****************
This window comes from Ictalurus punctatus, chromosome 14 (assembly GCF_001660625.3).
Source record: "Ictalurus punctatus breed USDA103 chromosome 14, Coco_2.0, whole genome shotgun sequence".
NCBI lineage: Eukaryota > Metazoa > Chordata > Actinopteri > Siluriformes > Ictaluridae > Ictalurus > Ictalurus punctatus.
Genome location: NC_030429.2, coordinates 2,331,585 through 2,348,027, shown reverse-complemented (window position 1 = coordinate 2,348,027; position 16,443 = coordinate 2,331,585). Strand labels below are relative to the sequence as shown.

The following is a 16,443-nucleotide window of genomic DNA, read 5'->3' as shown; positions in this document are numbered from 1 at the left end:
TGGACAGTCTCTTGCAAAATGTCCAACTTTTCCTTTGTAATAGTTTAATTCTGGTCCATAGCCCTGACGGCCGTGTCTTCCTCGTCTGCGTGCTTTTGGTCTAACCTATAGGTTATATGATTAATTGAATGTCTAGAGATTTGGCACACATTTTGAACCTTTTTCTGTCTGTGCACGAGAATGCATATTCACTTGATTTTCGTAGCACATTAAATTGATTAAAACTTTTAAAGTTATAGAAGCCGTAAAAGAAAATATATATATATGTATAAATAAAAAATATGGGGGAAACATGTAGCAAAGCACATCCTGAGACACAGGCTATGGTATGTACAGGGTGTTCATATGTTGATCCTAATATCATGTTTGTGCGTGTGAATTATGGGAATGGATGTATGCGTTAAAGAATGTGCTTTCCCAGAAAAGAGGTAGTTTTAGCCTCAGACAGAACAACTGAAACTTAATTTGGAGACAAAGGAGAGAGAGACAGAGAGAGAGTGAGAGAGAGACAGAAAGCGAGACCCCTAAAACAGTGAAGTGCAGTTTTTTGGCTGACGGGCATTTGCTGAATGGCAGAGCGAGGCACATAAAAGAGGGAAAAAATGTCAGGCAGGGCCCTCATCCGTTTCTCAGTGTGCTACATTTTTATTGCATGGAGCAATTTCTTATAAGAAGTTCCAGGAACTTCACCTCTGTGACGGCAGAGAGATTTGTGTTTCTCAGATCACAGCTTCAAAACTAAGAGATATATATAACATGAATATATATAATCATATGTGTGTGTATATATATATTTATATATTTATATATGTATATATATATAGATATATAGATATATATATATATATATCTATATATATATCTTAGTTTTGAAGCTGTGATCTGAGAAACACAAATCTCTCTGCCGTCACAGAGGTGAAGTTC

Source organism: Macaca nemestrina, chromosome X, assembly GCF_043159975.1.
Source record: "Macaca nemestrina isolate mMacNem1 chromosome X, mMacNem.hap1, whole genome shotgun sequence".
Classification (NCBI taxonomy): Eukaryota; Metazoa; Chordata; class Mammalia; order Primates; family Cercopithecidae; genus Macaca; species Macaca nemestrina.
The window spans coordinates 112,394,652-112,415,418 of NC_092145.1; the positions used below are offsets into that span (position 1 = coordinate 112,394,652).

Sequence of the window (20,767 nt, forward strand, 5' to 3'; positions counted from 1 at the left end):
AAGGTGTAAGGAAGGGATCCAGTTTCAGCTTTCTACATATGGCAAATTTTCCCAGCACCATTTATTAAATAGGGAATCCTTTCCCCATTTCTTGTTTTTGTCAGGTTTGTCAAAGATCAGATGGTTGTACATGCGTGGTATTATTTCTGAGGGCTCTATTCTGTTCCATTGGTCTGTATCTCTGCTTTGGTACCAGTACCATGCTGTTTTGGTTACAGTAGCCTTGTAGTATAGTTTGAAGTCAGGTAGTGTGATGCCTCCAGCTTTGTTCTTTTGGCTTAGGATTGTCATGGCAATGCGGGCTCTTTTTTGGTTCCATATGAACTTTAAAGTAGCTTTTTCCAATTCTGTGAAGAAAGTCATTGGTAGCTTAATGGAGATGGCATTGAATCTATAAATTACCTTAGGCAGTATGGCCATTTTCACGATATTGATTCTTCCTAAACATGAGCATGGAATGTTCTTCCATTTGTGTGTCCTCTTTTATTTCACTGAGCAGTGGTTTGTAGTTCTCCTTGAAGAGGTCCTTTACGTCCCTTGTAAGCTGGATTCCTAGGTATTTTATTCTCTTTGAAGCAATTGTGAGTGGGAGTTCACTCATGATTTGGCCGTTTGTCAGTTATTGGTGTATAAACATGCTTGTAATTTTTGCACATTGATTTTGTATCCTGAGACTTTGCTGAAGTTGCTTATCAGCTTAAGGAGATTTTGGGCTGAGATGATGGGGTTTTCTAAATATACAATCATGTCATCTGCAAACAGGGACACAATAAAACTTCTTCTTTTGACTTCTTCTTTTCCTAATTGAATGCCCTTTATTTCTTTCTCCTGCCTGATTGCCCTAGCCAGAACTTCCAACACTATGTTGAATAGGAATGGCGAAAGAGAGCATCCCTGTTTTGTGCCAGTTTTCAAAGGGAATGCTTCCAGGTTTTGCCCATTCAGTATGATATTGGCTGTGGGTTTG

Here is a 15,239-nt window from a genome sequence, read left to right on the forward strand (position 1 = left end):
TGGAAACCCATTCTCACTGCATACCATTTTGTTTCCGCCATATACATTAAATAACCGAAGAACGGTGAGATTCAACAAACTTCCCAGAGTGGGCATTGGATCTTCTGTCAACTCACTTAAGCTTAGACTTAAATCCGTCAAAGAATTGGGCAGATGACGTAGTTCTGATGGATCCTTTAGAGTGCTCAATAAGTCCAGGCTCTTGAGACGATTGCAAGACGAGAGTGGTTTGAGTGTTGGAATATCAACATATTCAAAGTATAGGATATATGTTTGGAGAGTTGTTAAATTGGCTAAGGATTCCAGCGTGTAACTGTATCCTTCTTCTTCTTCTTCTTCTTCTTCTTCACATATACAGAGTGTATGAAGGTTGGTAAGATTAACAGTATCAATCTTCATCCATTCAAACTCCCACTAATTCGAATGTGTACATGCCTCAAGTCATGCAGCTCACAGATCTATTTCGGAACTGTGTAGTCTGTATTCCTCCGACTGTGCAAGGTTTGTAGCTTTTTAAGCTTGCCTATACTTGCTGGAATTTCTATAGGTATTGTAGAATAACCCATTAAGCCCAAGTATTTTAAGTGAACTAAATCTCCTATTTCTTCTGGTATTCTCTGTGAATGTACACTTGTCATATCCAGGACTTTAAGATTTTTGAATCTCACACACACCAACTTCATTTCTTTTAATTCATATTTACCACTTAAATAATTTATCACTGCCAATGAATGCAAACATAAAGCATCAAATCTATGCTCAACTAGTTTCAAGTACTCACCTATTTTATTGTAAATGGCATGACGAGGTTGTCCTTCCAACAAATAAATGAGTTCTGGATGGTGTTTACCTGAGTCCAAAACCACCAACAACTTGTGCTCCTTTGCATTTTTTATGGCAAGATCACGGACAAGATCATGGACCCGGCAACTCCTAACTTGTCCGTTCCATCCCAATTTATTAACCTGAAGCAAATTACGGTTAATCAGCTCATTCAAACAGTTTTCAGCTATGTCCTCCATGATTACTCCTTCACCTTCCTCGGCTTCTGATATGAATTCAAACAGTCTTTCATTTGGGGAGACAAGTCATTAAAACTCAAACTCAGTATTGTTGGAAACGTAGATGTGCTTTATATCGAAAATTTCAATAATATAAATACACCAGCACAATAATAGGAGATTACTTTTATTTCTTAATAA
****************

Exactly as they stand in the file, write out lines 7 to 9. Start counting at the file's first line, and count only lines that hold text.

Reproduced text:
Source organism: Macaca nemestrina, chromosome X, assembly GCF_043159975.1.
Source record: "Macaca nemestrina isolate mMacNem1 chromosome X, mMacNem.hap1, whole genome shotgun sequence".
Classification (NCBI taxonomy): Eukaryota; Metazoa; Chordata; class Mammalia; order Primates; family Cercopithecidae; genus Macaca; species Macaca nemestrina.